Out of sight, out of mind

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Science  14 Nov 2014:
Vol. 346, Issue 6211, pp. 791
DOI: 10.1126/science.aaa2692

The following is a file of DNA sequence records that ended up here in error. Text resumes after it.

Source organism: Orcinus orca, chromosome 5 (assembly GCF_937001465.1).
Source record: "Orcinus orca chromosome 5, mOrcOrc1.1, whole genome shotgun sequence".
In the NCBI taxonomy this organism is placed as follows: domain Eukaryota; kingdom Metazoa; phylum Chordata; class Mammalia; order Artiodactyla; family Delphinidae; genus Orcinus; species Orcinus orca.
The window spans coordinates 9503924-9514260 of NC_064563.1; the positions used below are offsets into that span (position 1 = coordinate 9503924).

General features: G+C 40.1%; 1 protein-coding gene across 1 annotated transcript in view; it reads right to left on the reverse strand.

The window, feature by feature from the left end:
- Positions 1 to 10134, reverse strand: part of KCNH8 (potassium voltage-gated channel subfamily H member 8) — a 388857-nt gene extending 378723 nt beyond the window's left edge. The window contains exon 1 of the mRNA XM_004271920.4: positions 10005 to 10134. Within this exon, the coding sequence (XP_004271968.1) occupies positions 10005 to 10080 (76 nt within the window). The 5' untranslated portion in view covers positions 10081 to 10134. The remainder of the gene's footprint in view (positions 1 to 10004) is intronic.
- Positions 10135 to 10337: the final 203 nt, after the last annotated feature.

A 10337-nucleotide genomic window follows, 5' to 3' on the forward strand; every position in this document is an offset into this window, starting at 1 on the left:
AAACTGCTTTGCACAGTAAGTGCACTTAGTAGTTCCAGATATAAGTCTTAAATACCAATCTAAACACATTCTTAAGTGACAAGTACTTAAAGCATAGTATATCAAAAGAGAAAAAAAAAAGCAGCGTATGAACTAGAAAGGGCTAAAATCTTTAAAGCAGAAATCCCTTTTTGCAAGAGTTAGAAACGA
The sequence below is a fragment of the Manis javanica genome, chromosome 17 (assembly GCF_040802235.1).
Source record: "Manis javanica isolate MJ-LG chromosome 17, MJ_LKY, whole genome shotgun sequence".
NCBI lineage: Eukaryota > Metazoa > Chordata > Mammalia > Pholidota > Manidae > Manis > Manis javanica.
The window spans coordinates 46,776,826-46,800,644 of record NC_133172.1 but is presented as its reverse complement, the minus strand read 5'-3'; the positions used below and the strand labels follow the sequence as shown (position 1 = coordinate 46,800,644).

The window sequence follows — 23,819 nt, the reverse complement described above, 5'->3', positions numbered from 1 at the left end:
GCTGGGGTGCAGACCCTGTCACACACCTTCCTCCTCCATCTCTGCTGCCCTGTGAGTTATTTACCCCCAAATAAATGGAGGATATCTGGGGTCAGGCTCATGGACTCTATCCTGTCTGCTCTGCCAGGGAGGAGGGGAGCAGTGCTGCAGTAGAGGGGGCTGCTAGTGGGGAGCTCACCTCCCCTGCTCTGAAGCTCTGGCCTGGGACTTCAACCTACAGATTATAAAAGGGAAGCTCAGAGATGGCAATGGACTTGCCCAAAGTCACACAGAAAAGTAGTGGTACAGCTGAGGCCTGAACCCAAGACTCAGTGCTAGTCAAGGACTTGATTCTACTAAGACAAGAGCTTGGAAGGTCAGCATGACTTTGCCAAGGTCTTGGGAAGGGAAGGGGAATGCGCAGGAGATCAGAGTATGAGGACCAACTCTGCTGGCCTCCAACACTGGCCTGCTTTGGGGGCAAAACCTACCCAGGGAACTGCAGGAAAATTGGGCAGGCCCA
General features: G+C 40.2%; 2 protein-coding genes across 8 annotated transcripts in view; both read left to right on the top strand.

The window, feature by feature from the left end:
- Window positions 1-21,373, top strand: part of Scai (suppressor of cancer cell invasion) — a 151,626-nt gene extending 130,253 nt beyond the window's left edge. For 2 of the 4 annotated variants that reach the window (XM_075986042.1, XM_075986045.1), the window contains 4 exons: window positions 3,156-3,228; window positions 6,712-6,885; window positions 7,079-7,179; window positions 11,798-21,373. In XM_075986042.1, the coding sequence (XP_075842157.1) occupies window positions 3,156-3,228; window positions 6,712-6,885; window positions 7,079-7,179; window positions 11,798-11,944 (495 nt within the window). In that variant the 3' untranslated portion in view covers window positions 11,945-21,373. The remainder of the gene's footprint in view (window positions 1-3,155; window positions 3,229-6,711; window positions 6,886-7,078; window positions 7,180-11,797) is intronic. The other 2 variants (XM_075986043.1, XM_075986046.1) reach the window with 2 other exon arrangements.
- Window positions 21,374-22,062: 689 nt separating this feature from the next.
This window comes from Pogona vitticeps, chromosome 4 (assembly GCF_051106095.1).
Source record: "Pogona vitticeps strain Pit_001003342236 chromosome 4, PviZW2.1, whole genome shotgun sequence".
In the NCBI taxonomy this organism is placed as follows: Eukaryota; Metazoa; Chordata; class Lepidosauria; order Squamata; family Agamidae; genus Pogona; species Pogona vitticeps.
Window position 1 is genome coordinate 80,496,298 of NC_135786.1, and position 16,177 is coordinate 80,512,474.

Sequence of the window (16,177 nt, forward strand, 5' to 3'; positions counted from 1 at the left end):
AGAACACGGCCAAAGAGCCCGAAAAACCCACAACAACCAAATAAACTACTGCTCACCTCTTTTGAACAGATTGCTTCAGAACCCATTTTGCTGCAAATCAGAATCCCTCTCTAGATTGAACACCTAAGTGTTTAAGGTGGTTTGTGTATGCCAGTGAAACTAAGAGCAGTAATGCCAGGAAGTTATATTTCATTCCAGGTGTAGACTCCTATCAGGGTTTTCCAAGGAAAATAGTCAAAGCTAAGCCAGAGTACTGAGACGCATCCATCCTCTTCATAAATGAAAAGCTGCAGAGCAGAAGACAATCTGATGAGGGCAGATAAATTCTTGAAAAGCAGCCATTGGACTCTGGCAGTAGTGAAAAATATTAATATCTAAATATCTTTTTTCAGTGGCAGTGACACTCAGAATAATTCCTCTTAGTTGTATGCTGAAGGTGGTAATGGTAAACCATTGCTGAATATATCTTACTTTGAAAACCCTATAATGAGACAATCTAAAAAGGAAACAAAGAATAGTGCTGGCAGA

The 2014 mid-term elections are over, and at least 62 new members of the U.S. Congress will be taking office on 3 January 2015. Many will be accompanied by new staff, not all of them familiar with science and science policy. Compounding the ambiguity that always comes with new legislators is that the leadership of the Senate has changed from Democratic to Republican. It is as yet unknown where the new leaders and committee chairs will stand on science policy issues, but so far, science has not been declared among the priorities put forward by either party. All of this is taking place just as many of science's long-time legislative champions are retiring. Overall research and development spending has already fallen 16% in inflation-adjusted dollars from fiscal year (FY) 2010 to the FY 2015 budget request. The federal government's investment in science and technology now stands at roughly 0.78% of the economy, the lowest point in 50 years. This is the right time for scientists to introduce themselves to their new legislators, congratulate them on their election, offer their services if needed on policy matters that would benefit from science input, and emphasize the importance of science to the country.

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